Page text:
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I need make my method capable of accepting JSON data. Say I need to make a GET REST method call with JSON data.

GET /player/login/ HTTP/1.0 

Content-Type: application/json
Request Body    
{
                "username": ”xyz”,
                "password": "234fsf34"
}

I am not getting how to take this JSON data within my REST API method.

@GET
@Path("player/login")
@Produces("application/json)
public responseData loginPlayer(){
}
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The first code fragment looks like an HTTP GET 'request' with a 'Request Body'. The second code fragment looks like some sort of 'handler' which responds to requests. Could you edit to question and clarify a bit, where the problem is? What are you implementing? Server or Client? What is the problem? –  ArjunShankar Jan 18 '12 at 9:45
    
first part is request url and request body. and second part is the method with would handle that request. am implementing server side, using restapi. –  Romi Jan 18 '12 at 10:01

2 Answers 2

up vote 1 down vote accepted

If you want to use authentication with a GET, the 'proper' way to do it is to use basic access authentication.

http://en.wikipedia.org/wiki/Basic_access_authentication

The client takes the username and password and forms a string of the form user:password. So in your example, that will be:

"xyz:234fsf34"

The client then base64 encodes this string. If the client is also Java, you could use the apache commons Base64 class for encoding/decoding:

http://commons.apache.org/codec/apidocs/org/apache/commons/codec/binary/Base64.html

So you get something like:

"eHl6OjIzNGZzZjM0"

And the client sends this in the GET, but as an HTTP Header (not Request Body):

GET /player/login/ HTTP/1.0
  Content-Type: application/json
  Authorization: Basic eHl6OjIzNGZzZjM0

The server reads this in the HTTP Header 'Authorization' much like the example code here: https://cwiki.apache.org/WINK/jax-rs-http-headers.html

Then decodes it with the (Base64 apache commons class).

Then you can respond to the GET with appropriate data.

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From the syntax, it appears you are using JAX-RS.

You need to use the @Consumes annotation.

The documentation is for @Consumes is at: http://docs.oracle.com/javaee/6/tutorial/doc/gilik.html#gipyt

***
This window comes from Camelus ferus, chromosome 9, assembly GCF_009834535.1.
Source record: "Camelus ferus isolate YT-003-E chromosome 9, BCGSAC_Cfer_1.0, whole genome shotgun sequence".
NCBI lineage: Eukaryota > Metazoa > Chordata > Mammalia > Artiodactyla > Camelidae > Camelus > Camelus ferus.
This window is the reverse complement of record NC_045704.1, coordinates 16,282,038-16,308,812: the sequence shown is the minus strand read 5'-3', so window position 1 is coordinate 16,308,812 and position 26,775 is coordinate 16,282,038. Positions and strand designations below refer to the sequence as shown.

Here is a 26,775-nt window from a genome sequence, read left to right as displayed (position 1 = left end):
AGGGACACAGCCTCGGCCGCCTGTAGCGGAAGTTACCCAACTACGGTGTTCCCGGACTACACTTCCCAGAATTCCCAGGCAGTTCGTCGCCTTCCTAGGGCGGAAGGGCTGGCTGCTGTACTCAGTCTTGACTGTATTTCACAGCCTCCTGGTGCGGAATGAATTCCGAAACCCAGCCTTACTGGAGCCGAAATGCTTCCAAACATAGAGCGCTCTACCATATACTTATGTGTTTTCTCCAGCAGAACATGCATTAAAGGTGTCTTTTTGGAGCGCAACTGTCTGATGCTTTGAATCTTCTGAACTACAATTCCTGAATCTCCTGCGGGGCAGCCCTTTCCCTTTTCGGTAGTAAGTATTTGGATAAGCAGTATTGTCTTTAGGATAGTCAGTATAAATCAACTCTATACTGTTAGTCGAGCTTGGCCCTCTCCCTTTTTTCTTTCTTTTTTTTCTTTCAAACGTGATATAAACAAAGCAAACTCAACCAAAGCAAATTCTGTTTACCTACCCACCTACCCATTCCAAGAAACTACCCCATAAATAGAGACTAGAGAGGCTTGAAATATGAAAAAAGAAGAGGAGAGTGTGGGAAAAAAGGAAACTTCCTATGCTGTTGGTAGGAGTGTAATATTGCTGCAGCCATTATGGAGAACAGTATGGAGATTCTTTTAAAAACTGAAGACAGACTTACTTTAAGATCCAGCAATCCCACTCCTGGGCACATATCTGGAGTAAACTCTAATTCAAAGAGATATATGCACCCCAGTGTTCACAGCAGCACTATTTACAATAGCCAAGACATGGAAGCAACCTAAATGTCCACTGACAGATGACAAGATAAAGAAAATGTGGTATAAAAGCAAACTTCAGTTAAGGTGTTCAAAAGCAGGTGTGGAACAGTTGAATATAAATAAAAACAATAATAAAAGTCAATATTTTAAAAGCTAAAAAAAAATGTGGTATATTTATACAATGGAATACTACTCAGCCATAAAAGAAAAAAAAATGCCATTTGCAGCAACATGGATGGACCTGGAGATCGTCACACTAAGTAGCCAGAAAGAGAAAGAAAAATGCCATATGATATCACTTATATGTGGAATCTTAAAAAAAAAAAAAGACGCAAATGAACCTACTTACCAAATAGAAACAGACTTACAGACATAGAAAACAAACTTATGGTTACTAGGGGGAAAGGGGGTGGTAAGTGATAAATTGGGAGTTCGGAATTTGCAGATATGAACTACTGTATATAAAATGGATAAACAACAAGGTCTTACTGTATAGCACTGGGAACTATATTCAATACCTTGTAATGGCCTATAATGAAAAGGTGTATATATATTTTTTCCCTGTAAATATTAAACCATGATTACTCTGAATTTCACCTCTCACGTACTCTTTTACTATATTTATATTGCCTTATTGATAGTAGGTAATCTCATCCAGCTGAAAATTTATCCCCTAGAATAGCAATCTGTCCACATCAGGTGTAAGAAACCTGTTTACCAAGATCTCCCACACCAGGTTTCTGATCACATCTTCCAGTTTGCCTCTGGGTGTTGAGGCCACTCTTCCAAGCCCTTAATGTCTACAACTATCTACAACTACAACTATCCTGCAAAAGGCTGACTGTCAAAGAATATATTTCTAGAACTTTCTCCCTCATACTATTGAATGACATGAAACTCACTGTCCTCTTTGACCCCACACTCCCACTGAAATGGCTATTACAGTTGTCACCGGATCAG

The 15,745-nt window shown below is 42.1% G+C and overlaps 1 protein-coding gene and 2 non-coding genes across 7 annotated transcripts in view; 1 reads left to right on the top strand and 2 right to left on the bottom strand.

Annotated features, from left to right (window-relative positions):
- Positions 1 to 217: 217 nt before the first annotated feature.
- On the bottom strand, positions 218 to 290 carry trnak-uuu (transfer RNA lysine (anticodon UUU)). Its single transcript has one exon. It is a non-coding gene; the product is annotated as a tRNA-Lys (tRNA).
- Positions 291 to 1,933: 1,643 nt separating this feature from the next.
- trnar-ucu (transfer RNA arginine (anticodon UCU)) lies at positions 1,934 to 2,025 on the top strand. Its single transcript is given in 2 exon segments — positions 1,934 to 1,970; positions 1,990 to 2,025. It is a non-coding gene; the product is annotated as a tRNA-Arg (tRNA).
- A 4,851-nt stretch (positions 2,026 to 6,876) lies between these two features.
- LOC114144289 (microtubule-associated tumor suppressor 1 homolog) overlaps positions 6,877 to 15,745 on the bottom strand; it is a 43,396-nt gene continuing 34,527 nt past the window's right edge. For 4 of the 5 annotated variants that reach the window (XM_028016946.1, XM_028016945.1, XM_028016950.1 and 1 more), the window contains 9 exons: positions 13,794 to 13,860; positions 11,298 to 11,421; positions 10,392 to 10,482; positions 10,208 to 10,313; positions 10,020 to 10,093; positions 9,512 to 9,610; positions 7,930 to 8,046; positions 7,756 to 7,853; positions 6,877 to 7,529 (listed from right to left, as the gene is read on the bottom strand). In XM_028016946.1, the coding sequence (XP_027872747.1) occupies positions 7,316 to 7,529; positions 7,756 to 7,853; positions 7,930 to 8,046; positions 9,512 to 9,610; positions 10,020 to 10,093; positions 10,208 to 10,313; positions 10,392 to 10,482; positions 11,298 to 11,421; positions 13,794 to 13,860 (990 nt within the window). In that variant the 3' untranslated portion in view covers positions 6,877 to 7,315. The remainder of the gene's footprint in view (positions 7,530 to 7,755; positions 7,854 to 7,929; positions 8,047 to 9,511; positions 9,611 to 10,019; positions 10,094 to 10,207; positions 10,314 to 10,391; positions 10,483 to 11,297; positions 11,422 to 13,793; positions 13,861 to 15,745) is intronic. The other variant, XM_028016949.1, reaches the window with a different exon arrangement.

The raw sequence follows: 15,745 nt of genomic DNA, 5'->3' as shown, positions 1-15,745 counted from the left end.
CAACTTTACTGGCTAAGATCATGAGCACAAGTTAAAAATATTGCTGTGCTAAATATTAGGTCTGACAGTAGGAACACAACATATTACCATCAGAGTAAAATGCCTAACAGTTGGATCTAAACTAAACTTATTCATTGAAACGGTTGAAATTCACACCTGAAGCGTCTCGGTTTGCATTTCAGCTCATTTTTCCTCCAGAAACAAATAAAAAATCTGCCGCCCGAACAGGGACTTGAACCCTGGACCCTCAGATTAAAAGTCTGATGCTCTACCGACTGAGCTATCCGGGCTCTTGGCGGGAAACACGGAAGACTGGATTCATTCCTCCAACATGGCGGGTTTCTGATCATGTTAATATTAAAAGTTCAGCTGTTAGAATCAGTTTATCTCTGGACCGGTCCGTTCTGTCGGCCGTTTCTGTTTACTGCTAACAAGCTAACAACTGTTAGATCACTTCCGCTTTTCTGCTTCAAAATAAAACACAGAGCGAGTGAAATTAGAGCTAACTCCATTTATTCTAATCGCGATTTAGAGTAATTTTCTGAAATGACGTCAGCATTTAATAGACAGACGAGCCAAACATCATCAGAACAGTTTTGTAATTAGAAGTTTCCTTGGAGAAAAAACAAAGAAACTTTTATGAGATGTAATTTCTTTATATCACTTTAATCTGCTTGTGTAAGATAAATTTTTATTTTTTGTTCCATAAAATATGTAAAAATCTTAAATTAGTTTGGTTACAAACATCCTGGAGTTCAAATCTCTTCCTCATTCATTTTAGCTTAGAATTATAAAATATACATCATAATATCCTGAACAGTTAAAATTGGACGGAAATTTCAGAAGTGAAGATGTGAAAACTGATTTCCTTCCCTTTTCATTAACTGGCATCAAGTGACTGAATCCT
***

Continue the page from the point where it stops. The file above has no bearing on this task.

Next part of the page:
A rather detailed tutorial (which uses Jersey, the reference JAX-RS implementation) is here: http://blogs.oracle.com/enterprisetechtips/entry/configuring_json_for_restful_web

Eventually, your method should be defined to accept the deserialized java object corresponding to the JSON body received from the client, and you need to set up things so that this deserialization is done before your method gets invoked. Read the second link for how to do it.

On a side note: GET methods typically do not have a 'Request Body'. It is kind of weird to have that. The POST method is meant for posting request bodies. While the HTTP standard does not explicitly disallow GET requests to have a body, POST is the appropriate choice.

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ArjuneShankar: am able to get data with in method using POST ,but i need to do it only GET only with request body. but even with consume am not getting data with in method. and all examples i found uses POST. please tell me how to use it with GET. –  Romi Jan 18 '12 at 10:56
    
@Romi - like I said, it is weird to 'post' something to an HTTP server within a GET method. This is what a POST method is there for. I wouldn't be surprised if the implementation of JAX-RS simply cannot work with what you are doing. I also wouldn't be surprised if some HTTP client implementations simply cannot send a body in a GET. Why do such a weird thing when you can do it right with a POST? –  ArjunShankar Jan 18 '12 at 17:25
    
Actually am not posting data...i juss need to read that data and base on this information, want to fetch some data. basicaly this is for login, and am passing loginId and password with GET. –  Romi Jan 19 '12 at 4:56
    
@Romi - You can do the exact same thing with a POST as well. Post the login information to server, the server reads it, and then sends the data back to client in a response. i.e. An @POST method can have an @Consumes and an @Produces annotation. –  ArjunShankar Jan 19 '12 at 12:49

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